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AEMP Focus on Safety: Vapor Emission Safety and Your Health

Monday, August 28, 2017   (0 Comments)
Posted by: AEMP
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If your operation includes transferring, measuring or sampling petroleum-based fluid products, please watch the new NIOSH video that discusses the hazards workers must be aware of when working with both stationary and mobile tanks.



First, this is not a fire prevention video. The NIOSH and the California Department of Public Health's Occupational Health Branch video is about how toxic hydrocarbon-based vapor emissions can kill you or your workers. 

"Protecting Oil and Gas Workers from Hydrocarbon Gases and Vapors"  discusses the effects of hydrocarbon gas vapor emissions that contain elements such as methane, ethane, propane, and butane that can be released into a worker's breathing zone when the worker opens the tank to manually sample or transfer fluids.

Vapor emission safety risks are most often found in the oil and gas industries, but any industry that stores hydrocarbon-heavy products must be aware of the dangers of vapor emissions. 

If you store your own petroleum products for use in your vehicles or you transfer oil products from vehicles to storage containers, it is imperative everyone responsible for working around toxic vapor emissions to be aware of current safety procedures.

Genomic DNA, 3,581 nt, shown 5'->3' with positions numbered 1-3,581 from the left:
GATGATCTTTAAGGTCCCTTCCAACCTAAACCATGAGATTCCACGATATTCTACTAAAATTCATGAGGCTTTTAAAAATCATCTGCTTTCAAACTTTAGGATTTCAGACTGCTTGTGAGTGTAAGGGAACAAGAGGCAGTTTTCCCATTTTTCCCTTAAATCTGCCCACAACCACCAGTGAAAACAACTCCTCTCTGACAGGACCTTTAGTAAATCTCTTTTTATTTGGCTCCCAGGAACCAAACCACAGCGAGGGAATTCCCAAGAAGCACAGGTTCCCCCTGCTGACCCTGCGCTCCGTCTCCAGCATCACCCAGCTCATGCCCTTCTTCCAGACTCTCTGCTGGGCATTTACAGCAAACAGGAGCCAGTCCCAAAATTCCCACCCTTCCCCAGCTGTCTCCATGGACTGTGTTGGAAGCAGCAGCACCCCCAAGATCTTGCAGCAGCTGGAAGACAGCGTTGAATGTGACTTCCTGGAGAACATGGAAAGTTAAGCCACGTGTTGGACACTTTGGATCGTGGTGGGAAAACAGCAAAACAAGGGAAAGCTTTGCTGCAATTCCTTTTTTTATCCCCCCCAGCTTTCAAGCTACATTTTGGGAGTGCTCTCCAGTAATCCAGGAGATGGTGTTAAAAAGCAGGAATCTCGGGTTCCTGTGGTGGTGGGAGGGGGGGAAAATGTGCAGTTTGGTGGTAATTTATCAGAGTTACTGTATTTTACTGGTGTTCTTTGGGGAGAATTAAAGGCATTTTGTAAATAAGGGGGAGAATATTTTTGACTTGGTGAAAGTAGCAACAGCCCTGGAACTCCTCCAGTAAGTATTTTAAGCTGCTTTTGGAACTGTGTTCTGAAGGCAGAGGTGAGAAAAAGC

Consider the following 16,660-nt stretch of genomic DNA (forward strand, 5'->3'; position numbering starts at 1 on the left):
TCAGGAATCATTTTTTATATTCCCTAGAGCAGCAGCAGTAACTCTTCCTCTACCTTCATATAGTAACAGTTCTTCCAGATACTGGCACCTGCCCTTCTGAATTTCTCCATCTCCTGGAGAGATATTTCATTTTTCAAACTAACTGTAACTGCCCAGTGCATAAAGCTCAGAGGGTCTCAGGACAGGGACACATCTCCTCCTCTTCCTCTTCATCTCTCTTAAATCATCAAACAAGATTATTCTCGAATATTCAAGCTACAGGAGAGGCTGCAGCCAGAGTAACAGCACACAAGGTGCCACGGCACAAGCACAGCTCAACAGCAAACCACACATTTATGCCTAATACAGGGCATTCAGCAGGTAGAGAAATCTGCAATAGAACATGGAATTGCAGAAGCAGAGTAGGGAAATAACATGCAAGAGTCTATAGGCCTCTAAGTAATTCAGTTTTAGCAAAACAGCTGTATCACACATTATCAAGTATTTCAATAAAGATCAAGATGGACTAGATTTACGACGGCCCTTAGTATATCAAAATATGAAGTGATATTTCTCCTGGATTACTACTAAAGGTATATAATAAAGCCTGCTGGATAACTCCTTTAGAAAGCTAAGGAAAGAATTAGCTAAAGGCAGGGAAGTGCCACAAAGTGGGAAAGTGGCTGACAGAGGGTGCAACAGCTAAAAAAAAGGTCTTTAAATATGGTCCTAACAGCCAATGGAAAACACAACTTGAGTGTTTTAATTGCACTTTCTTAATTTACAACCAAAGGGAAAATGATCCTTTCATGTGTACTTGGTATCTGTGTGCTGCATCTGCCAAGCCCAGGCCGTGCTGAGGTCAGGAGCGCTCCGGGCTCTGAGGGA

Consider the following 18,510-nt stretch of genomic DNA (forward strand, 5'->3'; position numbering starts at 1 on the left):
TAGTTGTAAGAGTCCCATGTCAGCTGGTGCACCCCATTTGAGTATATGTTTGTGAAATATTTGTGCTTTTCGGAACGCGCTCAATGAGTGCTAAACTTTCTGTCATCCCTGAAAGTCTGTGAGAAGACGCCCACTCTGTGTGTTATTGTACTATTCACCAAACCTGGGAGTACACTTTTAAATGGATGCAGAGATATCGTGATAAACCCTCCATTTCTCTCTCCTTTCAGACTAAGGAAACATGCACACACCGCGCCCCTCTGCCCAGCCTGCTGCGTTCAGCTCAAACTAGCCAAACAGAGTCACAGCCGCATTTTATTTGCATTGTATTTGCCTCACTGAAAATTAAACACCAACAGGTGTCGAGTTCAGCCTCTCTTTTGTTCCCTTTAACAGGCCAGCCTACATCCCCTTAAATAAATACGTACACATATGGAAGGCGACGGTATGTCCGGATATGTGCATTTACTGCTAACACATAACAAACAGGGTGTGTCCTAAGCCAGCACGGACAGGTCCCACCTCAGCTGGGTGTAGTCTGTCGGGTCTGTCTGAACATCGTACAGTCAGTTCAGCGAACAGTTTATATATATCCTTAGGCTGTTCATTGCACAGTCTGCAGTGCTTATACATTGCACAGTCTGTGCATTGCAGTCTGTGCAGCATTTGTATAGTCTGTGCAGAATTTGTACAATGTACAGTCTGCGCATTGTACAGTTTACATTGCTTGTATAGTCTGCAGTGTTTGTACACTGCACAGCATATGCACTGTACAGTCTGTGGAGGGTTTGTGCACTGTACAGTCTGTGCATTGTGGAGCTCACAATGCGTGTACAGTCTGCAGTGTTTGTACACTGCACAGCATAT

Because the pressure inside a tank can vary and the wind/weather conditions surrounding the worker can change quickly, the released gas can either dissipate rapidly or hang in the air around the worker's head when the tank's hatch is opened. 

The vapor plume that escapes from the open hatch can rapidly displace the oxygen and the high concentration of VOCs (volatile organic compounds) can be fatal. 

Even a brief exposure (30 seconds or less) to high concentrations of hydrocarbons and a low-oxygen atmosphere can result in the rapid onset of respiratory depression, hypoxia, and fatal cardiac. Workers with pre-existing coronary artery disease are at even more risk.

What can happen?

According to the NIOSH Health and Safety Risks for Workers Involved in Manual Tank Gauging and Sampling at Oil and Gas Extraction Sites hazard alert, acute exposure to hydrocarbon gases and vapors can affect the eyes, lungs, and central nervous system. If present in sufficient concentrations to displace oxygen, exposure can sensitize the heart to stress hormones, causing abnormal rhythms and ventricular fibrillation that can lead to sudden death.

Exposures can also have narcotic effects, causing dizziness, rapid disorientation, and confusion that could lead to loss of judgment, narcosis, and incapacitation.

We have been trained well to recognize fire hazards when working around petroleum products, but unfortunately, not as much emphasis has been directed towards personal health safety while working with stored fuels and oils. 

AEMP suggests equipment managers download the NIOSH hazard alert, available here, to use in your next safety seminar. The alert is an excellent support resource and will open up dialogue about what your staff may know about vapor emissions and what your staff needs to know about them.

Additional information on this issue has been addressed by the American Petroleum Institute who recently updated their standard, API MPMS Chapter 18.2, Custody Transfer of Crude Oil from Lease Tanks Using Alternative Measurement Methods, covering best practice procedures for measuring, sampling, and working around tanks. (A read-only version is available on the website.) 



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